So I was meeting with the beneficiaries of an estate to finalize some of the tax filings to be made. The tax filings reflected a series of transactions completed to eliminate double taxation on the disposition of some of the estate’s assets. What was causing the possibility of double taxation was the fact that my client (now deceased) had purchased a property thru a holding company, which was in effect was his principal residence. He made the purchase in this manner for financial reasons and with the full knowledge that unless he transferred it out at a later date to himself or his spouse personally, his estate would have to deal with the tax bill associated with the disposition of the property and possible double taxation. To be sure, I spoke with my client on several occasions about this situation. Dutifully, I put memos to file to document the advice etc. and I also know he got legal advice on this matter as well.
What I did not realize until after he was gone was that he never spoke to his beneficiaries about this. And I simply forgot to encourage him to do so.
Every meeting with the beneficiaries since my client’s passing including the last one started with “so explain this to us again, who advised him to buy the property in this manner?” Awkward way to start a meeting, no less.
The reality for all professionals is that there is a duty of care owed to our clients, as well as their family members and beneficiaries. I believe accountants and financial planners hold a fiduciary relationship with their clients and have an unparalleled knowledge of the client’s family circumstances and overall affairs. It is a fact of modern society that clients and their families are more aware of their legal rights and the standard of professional advice that should be provided. It should be of no surprise that family members and beneficiaries in estate matters are now carefully scrutinizing the professional advisers to their late partner or parent and are reviewing their options if they believe appropriate standards of advice are not met.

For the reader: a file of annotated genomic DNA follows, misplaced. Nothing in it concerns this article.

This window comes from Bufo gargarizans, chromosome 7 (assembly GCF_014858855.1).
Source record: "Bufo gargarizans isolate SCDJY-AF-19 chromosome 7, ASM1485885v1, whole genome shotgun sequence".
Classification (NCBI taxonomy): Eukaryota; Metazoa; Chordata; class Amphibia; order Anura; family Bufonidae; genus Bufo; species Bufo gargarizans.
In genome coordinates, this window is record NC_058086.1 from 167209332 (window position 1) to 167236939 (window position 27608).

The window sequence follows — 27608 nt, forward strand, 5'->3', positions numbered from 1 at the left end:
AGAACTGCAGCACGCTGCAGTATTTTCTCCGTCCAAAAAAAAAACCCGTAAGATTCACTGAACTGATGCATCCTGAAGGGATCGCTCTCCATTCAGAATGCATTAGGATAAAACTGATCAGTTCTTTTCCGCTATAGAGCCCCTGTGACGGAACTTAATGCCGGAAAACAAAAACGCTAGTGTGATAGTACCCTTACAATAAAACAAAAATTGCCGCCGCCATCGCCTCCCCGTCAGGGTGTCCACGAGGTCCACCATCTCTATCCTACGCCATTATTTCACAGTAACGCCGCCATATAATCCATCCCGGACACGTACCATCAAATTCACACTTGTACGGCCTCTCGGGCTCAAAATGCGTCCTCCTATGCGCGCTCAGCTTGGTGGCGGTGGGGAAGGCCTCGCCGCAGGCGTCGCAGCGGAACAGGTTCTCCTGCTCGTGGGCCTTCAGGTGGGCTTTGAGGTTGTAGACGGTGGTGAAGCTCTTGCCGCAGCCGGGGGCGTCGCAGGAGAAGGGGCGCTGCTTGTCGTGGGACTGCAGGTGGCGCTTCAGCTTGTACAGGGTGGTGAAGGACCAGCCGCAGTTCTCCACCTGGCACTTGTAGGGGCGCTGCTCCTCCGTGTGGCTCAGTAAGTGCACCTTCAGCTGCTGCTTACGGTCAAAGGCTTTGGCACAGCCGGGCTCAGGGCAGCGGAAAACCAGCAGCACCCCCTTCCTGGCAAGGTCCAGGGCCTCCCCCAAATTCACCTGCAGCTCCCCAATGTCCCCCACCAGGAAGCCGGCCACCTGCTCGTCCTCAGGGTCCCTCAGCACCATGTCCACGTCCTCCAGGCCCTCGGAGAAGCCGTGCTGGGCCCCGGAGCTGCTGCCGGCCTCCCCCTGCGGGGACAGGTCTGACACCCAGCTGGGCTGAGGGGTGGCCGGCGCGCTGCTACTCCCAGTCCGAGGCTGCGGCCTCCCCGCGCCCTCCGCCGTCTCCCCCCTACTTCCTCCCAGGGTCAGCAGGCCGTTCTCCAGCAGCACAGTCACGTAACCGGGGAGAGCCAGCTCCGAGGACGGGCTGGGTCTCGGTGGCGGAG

The beneficiaries in this case are evidently still grieving for their lost parents and but also for what they perceive to be lost dollars to the tax authority. Nevertheless, my client had good reason to do what he did at the time he did it but as his adviser and friend, I should have followed my own advice and ask that he inform his beneficiaries with the decision he made, as it might affect their legacies in the future. At the very least, it might have made our meetings since my client’s passing a little less controversial.